Some stabilization systems do not provide a D-gain adjustment. The electronic stabilization does not need any D because there is sufficient dampening from the load and there may be a fixed amount of D gain. Load behavior is often resistive, similar to a sanding block on wood. Air-resistance dampening is velocity squared.
A motor-driven worm drive is illustrative of the Integral (I) process, which is a dynamically adjusted trim that zeros the error. Motor speed is proportional to the error. The change in offset slows to zero when the error is reduced to zero. I gain introduces accuracy to a control system, which P and D cannot accomplish (e.g., ships crossing the ocean under autopilot control can maintain heading accuracy to a fraction of a degree).
Governors, such as those for helicopters, use the I process to maintain head speed as the battery is discharged during flight. The I process slowly increases the throttle so the average head speed does not decline.
The following waveforms are based on a simple simulation using PID formulas and a “perfect” load. The first waveform only turns on some P gain. The blue trace represents a step in target value. Turn on the P gain, with no damping, and the oscillation continues forever. D gain has a dampening effect and I gain slowly trims the waveform average so that the red waveform closes on the blue step waveform. I gain can make a P-gain problem look worse.
The PID values at the left of each waveform are relative and otherwise mean nothing.
The integral process is constantly trying to reduce the error to zero. Think worm drive, with the illustrated motor slowly dithering back and forth in response to small amounts of error. For your model helicopter, factor in some linkage slop, servo resolution, control rod flexing, and plenty of opportunities for tiny amounts of binding along the control path. The integral process is constantly trying to resolve that mess, which can alternately bind and slip. Tail wag becomes noticeable with too much I gain.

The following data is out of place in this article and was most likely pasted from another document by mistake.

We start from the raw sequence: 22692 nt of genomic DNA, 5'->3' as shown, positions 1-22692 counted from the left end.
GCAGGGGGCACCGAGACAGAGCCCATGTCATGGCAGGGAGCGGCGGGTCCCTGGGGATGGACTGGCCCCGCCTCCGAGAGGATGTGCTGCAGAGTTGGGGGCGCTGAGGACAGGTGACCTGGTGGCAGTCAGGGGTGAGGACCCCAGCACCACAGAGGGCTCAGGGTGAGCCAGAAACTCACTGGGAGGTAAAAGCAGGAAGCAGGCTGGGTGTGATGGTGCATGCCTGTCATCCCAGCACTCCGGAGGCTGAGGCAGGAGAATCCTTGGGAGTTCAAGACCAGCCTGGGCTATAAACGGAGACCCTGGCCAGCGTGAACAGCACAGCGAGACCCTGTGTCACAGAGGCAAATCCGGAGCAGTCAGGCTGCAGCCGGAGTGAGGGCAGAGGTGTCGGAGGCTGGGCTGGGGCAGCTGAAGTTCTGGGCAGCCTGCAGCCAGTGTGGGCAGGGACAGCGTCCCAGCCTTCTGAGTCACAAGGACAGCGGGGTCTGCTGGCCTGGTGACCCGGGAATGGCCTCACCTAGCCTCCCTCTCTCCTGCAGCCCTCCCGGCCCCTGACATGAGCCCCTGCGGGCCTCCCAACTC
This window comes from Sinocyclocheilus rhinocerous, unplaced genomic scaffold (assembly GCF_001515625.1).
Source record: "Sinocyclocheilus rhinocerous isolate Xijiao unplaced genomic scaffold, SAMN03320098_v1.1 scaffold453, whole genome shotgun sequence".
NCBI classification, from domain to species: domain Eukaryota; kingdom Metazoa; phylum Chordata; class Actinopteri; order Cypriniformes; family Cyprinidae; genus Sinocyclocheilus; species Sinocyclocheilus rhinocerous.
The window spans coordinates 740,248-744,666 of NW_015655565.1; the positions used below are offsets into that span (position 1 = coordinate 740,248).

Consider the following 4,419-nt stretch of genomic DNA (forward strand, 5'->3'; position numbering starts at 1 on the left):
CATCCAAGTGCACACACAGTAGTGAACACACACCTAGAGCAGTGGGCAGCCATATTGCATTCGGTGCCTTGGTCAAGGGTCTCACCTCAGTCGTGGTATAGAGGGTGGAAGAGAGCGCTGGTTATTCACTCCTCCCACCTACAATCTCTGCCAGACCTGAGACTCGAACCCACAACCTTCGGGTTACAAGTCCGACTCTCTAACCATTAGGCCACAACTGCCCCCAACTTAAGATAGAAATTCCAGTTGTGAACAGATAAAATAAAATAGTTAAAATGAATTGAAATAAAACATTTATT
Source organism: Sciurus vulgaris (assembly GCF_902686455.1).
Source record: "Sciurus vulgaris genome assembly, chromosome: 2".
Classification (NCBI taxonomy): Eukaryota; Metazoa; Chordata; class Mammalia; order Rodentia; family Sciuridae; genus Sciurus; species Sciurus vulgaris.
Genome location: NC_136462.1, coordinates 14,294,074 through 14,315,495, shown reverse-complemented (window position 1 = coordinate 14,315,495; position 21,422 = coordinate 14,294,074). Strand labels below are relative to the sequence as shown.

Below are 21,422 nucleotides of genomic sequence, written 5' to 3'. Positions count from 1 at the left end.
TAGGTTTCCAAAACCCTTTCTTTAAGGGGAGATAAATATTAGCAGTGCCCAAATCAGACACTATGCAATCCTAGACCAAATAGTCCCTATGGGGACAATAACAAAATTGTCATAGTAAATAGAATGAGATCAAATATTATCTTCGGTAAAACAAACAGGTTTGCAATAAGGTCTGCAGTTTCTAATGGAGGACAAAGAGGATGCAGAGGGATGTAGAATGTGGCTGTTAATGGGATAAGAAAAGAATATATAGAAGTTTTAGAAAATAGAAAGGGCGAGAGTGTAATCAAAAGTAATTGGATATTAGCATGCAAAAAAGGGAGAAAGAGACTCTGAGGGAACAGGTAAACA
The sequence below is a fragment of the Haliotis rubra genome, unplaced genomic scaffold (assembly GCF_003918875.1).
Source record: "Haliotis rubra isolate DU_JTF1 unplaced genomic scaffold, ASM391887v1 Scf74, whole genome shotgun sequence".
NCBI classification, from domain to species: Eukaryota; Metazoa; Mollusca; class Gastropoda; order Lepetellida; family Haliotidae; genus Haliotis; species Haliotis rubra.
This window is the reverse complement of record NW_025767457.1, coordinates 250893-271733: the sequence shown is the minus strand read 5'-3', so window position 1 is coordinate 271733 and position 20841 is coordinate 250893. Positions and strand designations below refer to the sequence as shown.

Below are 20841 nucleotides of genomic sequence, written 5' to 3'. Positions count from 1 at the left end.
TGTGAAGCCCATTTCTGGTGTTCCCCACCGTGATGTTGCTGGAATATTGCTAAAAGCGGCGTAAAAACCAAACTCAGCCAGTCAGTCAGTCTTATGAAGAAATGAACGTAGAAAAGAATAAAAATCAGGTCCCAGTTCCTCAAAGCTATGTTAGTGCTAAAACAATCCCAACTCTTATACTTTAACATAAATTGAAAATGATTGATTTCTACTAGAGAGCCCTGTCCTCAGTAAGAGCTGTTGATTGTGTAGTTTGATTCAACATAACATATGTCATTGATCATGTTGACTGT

Some helicopter pilots obsess (for good reason) about getting the tail mechanics as silky smooth as possible so they can benefit from a higher I-gain setting.
The manufacturers of heli stabilization systems typically provide wizards that use PID settings in proportions that work best for a selection of helicopter sizes. Mechanical linkage ratios are part of the overall gyro gain formula.
Increase the mechanical gain, for example, and you need to turn down the electronic gain. Start by turning up a master gain until tail oscillation, and then back off. That may be all you need to do. Often, you can follow up by fine-tuning the PID and other adjustments. Tweak and test each adjustment one at a time.
My wife told me that a batch of sugar cookies could be made by using only sugar, flour, and butter. PID for helicopters is similar, but the best cookies and the best flybarless systems put more ingredients into the recipe, such as pitch pump and precompensation. It is fun figuring how this stuff works.
You will probably agree that the mechanical illustrations for P, I, and D have provided a useful and intuitive feel for how PID systems work. When you notice an opportunity for helicopter performance improvement, you should now know which adjustment to try first. Many of you use flybarless systems that don’t utilize PID terminology. Your improved understanding of PID will help you translate.
It’s time to go have some more heli fun!
Thanks, David, for sharing this information with our readers.